I visited the Harry Ransom Center last July to research bilingual and multilingual dictionaries, grammars, and language manuals printed in England during the sixteenth and seventeenth centuries. [Read more…] about Fellows Find: Multilingual readers in Shakespeare’s England
Image: Jim Crace’s handwritten note on the “Archipelago” folder in his archive.
When I came to the Harry Ransom Center in August 2017 to research in the Jim Crace papers, the materials I was most curious to view were those related to Crace’s unpublished novel Archipelago. [Read more…] about Fellows Find: “Archipelago,” Jim Crace’s last novel that never was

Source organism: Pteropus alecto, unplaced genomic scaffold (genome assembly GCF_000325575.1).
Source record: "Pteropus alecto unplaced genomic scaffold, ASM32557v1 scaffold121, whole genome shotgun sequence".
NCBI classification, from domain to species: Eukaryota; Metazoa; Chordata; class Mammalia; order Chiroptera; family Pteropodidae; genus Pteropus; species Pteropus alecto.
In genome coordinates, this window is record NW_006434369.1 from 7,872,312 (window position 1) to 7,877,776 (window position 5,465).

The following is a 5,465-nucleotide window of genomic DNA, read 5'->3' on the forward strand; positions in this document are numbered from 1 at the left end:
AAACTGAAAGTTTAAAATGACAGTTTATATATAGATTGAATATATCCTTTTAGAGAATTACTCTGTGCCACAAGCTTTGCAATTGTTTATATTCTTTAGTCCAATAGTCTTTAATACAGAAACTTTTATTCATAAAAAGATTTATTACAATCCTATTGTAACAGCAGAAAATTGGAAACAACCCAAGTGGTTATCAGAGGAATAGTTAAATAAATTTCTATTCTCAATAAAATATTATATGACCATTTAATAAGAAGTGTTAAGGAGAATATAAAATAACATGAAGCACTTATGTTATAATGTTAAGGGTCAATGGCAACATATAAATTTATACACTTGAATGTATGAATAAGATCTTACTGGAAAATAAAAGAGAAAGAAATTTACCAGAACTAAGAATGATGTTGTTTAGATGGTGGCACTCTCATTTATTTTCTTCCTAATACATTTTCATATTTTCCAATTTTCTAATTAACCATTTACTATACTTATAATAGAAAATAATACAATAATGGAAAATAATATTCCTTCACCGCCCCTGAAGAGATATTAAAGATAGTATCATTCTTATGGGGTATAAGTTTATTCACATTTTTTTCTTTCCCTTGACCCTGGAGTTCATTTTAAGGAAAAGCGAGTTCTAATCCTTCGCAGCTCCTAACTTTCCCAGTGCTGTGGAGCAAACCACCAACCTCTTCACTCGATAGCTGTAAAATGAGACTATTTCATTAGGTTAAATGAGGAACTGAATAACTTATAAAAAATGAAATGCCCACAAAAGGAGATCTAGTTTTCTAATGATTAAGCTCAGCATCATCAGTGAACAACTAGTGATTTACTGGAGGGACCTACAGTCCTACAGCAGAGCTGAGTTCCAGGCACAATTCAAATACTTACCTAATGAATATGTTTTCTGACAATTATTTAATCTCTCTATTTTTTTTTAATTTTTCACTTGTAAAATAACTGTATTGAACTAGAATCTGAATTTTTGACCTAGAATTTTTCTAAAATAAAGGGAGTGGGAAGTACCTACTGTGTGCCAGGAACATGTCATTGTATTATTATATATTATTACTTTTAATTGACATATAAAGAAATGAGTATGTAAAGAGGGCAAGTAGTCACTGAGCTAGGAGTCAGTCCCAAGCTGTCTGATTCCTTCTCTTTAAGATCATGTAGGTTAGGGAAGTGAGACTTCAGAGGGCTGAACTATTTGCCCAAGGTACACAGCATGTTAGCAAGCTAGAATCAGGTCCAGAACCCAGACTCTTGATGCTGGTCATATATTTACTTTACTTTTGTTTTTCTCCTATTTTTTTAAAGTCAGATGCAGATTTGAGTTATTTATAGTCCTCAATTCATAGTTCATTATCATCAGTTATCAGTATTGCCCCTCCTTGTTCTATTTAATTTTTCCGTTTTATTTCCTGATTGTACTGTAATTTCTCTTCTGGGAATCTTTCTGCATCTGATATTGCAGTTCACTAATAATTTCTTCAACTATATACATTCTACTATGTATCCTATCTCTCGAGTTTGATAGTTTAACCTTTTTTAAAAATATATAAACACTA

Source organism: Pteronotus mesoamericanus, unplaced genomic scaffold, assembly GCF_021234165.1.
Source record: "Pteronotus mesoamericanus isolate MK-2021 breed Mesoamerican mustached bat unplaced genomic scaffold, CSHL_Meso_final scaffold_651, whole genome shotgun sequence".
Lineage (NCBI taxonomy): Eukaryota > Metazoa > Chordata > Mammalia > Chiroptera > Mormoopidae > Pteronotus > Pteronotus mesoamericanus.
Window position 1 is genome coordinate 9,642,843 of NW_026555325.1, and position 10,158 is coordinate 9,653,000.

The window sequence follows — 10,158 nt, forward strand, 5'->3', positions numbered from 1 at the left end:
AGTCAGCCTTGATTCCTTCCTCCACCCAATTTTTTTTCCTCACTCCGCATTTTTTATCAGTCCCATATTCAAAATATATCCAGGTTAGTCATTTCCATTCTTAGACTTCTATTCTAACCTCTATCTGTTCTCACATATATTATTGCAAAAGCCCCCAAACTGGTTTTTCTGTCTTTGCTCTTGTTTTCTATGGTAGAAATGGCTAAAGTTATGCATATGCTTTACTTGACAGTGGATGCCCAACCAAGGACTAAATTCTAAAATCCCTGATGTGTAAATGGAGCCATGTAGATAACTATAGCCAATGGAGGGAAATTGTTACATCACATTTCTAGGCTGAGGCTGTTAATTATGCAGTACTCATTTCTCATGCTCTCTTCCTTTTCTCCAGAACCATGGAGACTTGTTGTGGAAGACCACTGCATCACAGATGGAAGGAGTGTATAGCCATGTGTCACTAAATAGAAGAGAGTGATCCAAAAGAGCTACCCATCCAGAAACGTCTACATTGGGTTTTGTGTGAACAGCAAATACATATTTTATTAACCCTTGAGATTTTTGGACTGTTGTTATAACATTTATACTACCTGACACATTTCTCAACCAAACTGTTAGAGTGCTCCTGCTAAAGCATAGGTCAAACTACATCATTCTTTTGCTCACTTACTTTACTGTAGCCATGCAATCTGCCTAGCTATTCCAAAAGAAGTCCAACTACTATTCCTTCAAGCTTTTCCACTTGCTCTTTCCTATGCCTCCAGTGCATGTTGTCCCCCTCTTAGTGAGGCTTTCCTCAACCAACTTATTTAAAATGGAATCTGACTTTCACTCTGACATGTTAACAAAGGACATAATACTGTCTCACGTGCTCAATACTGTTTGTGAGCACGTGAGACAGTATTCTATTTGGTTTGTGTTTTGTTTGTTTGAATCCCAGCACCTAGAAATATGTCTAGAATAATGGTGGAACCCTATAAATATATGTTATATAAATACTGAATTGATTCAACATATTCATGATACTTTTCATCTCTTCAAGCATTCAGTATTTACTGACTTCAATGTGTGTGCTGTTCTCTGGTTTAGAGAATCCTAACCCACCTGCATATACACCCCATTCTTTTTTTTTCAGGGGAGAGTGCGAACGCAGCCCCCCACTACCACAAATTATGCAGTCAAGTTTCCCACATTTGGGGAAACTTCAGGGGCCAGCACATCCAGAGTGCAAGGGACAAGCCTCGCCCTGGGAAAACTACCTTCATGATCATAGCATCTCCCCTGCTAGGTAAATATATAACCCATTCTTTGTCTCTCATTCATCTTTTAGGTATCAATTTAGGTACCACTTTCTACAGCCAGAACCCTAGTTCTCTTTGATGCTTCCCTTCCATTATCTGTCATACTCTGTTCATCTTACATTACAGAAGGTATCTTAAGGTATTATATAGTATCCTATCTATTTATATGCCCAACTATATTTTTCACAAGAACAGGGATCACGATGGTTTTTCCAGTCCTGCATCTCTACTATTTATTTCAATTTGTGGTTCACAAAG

I visited the Harry Ransom Center for two weeks to access the collection of St. John Ervine (1883–1971), an enigmatic, occasionally-forgotten figure who nonetheless casts a spell over a select band of Irish scholars and historians. His personal story fuses both the culture and politics of his Ireland. [Read more…] about Fellows find: Letters of St. John Ervine, playwright for a tumultuous Ireland
It’s spring: the “mud-luscious”’ and “puddle-wonderful” season whistled in by E. E. Cummings’s most famous poetic creature. He is the little, lame, queer, old man selling balloons: “the goat-footed balloonMan.” [Read more…] about Fellows Find: The goat-footed paganism of E. E. Cummings
Producer of movies and star identities
Before Lillie Langtry (née Emilie Charlotte Le Breton, 1853–1929) became a stage actress, she was known as one of London’s “professional beauties.” [Read more…] about Fellows Find: Smile (or pout!): Photographs of London’s professional primpers